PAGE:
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Donald Trump Says U.S. Took '100 Percent' of ISIS Land, but His Allies Just Started a New Fight

President Donald Trump declared total victory against the Islamic State militant group (ISIS) during a trip to a military base in Alaska, only for the final U.S.-backed fight to begin a day later.

Addressing troops at Joint Base Elmendorf-Richardson in Anchorage, Trump said Thursday that "we just took over—you know, you kept hearing it was 90 percent, 92 percent—the caliphate in Syria." He placed the figure at "100 percent," claiming to have defeated the jihadis in "a much shorter period of time than it was supposed to be."

The remarks came despite the Syrian Democratic Forces, a mostly Kurdish group spearheading the U.S.-led fight against ISIS in Syria, publishing a video earlier that day in which commander Mazloum Kobani forecasted a "total victory over ISIS in a week." On Friday, Syrian Democratic Forces spokesperson Mustafa Bali announced that the final push against the militants in their last pocket of control—the village of Al-Baghouz in the eastern province of Deir Ezzor—had begun.

Kobani tweeted that the "operation to clear the last remaining pocket of ISIS has just started at 18:00 this evening," then explained in Arabic how "after our forces completed the evacuation of civilians from Al-Baghouz, the liberation of our fighters who were abducted by ISIS, only the terrorists remain in Al-Baghouz, so our forces began to move in militarily and engage with terrorists to complete the liberation once and for all."

GettyImages-1128301280 Members of the Kurdish-led Syrian Democratic Forces search men and boys suspected of being ISIS fighters after leaving the group's last holdout of Al-Baghouz, in Deir Ezzor, on March 1. The Syrian Democratic Forces said they just began their final fight against ISIS, one day after President Donald Trump said "100 percent" of the self-proclaimed caliphate had been taken. BULENT KILIC/AFP/Getty Images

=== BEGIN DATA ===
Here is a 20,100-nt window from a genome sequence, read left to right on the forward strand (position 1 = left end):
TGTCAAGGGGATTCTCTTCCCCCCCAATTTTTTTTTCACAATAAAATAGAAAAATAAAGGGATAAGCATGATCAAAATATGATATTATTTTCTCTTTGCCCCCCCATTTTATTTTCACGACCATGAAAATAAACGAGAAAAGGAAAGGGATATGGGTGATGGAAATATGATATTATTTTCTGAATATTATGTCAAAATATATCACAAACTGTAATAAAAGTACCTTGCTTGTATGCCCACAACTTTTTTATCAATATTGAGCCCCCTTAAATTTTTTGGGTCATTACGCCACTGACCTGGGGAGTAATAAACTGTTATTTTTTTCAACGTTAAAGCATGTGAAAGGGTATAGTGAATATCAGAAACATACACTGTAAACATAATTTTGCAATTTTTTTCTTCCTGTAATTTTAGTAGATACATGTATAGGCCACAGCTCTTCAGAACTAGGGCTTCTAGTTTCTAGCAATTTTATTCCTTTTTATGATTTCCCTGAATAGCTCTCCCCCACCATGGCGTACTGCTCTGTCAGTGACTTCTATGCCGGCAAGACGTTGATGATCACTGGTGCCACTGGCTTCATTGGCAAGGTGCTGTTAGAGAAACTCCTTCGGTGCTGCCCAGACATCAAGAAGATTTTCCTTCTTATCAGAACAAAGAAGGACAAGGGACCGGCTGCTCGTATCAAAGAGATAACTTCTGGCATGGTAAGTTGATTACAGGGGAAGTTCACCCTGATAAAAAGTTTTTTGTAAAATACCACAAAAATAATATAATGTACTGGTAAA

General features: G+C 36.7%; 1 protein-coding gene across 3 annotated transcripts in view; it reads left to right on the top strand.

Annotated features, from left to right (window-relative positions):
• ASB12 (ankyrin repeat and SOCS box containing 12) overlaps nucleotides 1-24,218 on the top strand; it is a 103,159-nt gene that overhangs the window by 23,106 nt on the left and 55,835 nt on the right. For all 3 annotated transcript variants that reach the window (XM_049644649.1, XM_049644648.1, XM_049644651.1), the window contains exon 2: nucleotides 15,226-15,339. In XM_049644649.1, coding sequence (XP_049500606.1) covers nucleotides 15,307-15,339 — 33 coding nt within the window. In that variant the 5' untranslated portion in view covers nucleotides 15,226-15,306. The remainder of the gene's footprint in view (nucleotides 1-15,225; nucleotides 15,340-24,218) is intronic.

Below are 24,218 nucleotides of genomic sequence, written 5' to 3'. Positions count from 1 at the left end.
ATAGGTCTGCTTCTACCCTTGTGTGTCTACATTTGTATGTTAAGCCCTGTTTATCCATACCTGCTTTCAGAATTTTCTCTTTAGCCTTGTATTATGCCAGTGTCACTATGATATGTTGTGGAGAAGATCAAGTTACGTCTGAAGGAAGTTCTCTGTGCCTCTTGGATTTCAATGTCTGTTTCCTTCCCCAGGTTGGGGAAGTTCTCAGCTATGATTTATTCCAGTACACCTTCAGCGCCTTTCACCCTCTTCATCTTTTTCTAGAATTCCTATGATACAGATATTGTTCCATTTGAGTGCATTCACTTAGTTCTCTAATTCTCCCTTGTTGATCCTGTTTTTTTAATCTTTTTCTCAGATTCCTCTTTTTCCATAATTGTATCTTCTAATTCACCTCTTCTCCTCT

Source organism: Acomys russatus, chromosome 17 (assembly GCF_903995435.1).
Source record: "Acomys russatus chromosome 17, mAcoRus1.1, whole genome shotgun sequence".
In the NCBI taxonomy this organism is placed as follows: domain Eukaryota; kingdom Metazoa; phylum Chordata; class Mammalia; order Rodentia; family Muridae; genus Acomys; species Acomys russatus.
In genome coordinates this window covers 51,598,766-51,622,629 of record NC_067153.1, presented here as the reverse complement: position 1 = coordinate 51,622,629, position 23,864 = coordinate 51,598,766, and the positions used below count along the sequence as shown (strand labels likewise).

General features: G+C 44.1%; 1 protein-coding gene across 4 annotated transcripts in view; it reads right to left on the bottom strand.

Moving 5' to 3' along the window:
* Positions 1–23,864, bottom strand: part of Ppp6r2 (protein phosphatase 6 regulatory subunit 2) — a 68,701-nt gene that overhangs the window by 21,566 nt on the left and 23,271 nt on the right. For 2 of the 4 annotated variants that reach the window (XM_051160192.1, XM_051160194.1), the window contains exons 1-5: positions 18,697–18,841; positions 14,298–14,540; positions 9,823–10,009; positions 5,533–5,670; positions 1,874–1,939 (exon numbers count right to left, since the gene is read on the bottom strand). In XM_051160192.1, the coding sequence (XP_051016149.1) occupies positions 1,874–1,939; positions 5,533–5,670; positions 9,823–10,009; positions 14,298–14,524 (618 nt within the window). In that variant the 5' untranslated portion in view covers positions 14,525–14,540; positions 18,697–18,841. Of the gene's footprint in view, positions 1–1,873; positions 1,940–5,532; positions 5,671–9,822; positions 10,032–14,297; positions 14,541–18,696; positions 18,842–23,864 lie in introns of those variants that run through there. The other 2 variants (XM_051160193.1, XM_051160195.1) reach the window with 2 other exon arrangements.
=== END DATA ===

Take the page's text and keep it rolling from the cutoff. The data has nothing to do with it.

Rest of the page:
Trump inherited the anti-ISIS fight from former President Barack Obama, who had previously intervened in Syria by quietly providing support to opposition fighters battling to depose Syrian President Bashar al-Assad following a 2011 rebel and jihadi uprising. ISIS would spread there in 2013, a decade after Obama's own predecessor, President George W. Bush, invaded neighboring Iraq, stirring a Sunni Muslim insurgency.

When Trump assumed the presidency in early 2017, the U.S.-led coalition formed in summer 2014 was supporting the Syrian Democratic Forces as they led the charge against ISIS in its de facto capital of Raqqa, Syria, as well as backing Iraqi military and Iran-sponsored paramilitary forces trying to oust the same militant group from its largest city of Mosul, Iraq. Syrian troops and their allies were also battling ISIS at home, but in a separate campaign not supported by the U.S.-led coalition, which has accused Assad of human rights abuses.

The Syrian government, already backed by Iran and the various regional groups aligned with it, received a major boost in 2015, when Russia agreed to intervene on Assad's behalf. As the Syrian Democratic Forces launched their campaign to defeat the group in northern Syria, the pro-government followed up major victories against insurgents by sweeping across ISIS-held central Syria, with both sides meeting on opposite sides of the Euphrates river that divides the country.

Both sides have contributed extensively to the battle against ISIS, each robbing the group of tens of thousands of square miles. Between April 2016 and March 2017, a report by the U.K.-based IHS Jane Terrorism and Insurgency Centre found that the Syrian government had been the most engaged actor against ISIS during that pivotal period in the country's civil war, which was set to enter its ninth year.

GettyImages-962058636 A member of the pro-government forces puts a portrait of Syrian President Bashar al-Assad on a machine gun during a flag-raising ceremony at the entrance of the formerly ISIS-held Hajar al-Aswad neighborhood, on the southern outskirts of Damascus, on May 24, 2018. LOUAI BESHARA/AFP/Getty Images

The Syrian Democratic Forces and the Syrian military have alternatively feuded and worked alongside one another, but the former has attempted to speed efforts to reconcile their differences since Trump announced a withdrawal of U.S. troops in December 2018. At that time, Trump also declared ISIS "defeated."

The move reportedly took the Syrian Democratic Forces by surprise and was followed by several high-level resignations in the Trump administration. The White House has yet to release an official timeline for the pullout, but Syria—which considers the U.S. to be an occupying force—has been joined by Russia and Iran in calling on the Pentagon for an immediate exit.

Last month, Trump told a gathering of the Global Coalition to Defeat ISIS that the battle against the jihadis was a "mess" before he came to office, and said it "should be formally announced sometime probably next week that we will have 100 percent of the caliphate."

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